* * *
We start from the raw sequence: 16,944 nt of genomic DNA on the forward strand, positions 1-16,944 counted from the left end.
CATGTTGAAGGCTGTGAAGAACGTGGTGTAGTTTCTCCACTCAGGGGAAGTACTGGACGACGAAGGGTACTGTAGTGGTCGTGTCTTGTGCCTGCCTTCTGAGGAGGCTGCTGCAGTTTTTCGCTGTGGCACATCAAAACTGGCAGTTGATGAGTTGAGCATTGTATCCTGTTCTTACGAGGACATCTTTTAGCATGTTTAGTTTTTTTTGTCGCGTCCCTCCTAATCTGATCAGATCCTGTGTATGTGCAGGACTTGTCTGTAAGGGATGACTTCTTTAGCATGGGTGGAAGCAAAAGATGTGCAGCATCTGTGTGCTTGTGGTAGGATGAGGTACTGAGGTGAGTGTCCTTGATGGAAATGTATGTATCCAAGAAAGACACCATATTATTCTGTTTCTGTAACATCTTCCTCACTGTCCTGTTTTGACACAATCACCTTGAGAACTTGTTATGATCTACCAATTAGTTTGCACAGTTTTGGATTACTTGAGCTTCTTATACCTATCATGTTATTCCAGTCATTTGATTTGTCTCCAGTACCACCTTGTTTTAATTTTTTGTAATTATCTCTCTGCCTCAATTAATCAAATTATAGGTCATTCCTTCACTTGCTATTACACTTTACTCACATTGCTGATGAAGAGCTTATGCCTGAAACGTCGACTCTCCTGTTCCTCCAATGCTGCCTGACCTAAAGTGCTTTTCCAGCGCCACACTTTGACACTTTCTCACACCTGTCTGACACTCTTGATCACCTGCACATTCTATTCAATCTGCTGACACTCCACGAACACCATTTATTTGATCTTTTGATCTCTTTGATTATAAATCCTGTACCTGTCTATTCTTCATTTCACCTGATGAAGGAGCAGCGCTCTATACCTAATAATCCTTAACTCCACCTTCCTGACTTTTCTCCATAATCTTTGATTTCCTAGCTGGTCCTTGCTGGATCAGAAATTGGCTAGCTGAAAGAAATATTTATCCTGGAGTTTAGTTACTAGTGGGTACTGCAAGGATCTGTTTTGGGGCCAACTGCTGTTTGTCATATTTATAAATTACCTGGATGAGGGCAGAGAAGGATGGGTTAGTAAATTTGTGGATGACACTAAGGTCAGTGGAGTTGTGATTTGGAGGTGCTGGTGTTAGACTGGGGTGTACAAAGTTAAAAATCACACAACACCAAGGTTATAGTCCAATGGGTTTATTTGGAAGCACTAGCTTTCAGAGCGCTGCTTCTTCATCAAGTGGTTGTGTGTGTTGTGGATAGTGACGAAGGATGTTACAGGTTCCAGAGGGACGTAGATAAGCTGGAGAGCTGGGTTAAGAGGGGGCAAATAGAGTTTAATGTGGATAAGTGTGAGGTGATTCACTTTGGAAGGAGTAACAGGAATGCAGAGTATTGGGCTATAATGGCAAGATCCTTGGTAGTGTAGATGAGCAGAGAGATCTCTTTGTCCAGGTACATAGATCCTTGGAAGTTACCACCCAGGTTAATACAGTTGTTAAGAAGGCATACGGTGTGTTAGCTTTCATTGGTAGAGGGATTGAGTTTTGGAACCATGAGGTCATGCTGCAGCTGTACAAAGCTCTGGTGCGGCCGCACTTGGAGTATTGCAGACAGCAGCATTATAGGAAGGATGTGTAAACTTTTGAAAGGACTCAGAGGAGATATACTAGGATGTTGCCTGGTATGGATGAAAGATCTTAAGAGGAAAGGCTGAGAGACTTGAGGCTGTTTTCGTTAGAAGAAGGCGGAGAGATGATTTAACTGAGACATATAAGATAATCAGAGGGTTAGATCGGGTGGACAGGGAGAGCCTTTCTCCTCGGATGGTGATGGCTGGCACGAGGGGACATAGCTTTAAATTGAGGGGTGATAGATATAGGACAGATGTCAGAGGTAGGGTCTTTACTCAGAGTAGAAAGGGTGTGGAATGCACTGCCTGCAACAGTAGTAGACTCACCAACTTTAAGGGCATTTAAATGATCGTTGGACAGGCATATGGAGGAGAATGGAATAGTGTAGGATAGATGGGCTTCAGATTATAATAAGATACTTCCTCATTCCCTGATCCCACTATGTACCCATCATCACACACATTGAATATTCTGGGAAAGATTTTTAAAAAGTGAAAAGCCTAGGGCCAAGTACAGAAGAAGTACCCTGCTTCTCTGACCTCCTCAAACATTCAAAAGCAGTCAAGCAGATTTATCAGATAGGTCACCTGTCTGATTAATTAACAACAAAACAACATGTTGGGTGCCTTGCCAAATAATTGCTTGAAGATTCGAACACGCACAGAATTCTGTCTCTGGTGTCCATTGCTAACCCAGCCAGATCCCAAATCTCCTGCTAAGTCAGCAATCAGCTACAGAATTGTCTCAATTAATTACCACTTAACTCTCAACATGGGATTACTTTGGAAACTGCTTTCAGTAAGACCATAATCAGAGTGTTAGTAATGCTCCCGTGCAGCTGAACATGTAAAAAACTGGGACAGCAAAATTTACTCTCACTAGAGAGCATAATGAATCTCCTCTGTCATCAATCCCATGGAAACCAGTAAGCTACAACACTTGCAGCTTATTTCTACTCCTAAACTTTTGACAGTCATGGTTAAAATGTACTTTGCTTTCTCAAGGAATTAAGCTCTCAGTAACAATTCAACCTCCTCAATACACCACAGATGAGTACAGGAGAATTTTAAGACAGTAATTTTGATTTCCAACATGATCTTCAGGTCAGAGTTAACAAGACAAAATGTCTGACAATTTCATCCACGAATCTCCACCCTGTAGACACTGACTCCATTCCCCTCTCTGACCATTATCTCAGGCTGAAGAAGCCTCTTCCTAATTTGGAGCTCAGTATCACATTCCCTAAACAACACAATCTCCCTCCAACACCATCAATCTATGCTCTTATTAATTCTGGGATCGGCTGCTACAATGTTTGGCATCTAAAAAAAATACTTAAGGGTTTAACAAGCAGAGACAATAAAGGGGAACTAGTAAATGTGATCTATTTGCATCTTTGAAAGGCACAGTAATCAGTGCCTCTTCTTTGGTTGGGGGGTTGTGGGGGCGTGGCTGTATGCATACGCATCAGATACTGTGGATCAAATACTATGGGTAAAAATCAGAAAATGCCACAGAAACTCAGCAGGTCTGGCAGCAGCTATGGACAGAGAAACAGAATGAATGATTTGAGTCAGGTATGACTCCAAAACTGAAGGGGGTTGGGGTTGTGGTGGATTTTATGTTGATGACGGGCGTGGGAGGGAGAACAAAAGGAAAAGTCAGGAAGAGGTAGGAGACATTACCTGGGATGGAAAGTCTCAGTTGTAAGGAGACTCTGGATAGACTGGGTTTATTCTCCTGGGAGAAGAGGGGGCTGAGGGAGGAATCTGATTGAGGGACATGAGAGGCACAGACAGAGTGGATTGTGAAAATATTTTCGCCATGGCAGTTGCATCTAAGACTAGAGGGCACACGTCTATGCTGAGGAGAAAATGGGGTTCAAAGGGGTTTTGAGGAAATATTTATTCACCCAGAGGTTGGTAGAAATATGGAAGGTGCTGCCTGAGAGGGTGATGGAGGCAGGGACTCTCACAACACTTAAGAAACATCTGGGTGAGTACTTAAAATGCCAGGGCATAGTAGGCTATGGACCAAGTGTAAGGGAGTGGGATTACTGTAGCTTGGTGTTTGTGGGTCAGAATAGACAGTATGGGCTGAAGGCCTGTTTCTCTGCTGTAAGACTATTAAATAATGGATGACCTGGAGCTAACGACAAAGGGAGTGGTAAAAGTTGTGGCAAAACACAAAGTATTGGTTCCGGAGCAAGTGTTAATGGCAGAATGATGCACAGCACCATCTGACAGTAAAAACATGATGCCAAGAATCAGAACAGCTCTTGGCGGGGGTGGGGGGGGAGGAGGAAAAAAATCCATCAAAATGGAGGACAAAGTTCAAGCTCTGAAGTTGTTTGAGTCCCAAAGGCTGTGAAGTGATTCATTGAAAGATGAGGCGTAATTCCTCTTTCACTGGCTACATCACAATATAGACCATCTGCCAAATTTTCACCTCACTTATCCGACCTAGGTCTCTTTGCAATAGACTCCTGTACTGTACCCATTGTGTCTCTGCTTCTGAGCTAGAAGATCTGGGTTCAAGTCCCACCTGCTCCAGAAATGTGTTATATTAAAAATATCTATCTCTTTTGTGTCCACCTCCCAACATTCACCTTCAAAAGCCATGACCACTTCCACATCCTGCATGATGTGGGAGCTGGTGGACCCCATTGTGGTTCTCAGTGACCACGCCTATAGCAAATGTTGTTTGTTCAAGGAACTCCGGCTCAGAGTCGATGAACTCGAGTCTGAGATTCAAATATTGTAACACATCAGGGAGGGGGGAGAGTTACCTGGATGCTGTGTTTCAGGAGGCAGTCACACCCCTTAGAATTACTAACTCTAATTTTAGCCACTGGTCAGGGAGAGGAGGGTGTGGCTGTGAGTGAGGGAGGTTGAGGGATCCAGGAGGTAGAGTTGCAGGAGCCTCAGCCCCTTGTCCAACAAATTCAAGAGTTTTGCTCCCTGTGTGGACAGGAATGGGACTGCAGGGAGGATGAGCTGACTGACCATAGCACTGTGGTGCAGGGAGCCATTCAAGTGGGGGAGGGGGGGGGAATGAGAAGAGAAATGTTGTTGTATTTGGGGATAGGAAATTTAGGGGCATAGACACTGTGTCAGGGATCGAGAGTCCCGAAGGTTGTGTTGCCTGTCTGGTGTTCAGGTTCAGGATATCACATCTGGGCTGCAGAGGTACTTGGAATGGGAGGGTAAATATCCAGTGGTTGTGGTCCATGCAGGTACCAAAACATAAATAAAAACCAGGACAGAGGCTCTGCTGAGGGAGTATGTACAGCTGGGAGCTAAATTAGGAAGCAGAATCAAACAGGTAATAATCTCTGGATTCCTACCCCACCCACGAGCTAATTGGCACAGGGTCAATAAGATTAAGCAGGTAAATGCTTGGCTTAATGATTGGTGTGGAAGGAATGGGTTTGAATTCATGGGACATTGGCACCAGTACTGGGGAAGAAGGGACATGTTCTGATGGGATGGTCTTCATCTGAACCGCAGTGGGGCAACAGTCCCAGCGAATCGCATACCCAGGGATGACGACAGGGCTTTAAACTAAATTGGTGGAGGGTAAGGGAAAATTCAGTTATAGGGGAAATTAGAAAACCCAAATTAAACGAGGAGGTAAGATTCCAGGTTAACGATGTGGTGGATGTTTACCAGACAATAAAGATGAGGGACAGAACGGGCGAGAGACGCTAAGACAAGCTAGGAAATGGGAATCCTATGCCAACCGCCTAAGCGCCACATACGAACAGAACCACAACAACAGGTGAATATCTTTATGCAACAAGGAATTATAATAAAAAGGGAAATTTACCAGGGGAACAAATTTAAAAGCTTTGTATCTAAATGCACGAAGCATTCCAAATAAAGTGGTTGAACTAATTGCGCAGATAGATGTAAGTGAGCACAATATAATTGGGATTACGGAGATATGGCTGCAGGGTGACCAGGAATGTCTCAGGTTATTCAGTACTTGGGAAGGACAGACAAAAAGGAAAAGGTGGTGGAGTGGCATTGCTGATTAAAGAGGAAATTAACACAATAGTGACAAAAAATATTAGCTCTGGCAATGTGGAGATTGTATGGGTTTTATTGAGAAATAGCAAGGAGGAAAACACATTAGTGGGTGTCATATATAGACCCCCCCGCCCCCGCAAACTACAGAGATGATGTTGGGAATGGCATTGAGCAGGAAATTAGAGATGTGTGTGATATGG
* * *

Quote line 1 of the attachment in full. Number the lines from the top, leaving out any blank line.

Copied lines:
We start from the raw sequence: 16,944 nt of genomic DNA on the forward strand, positions 1-16,944 counted from the left end.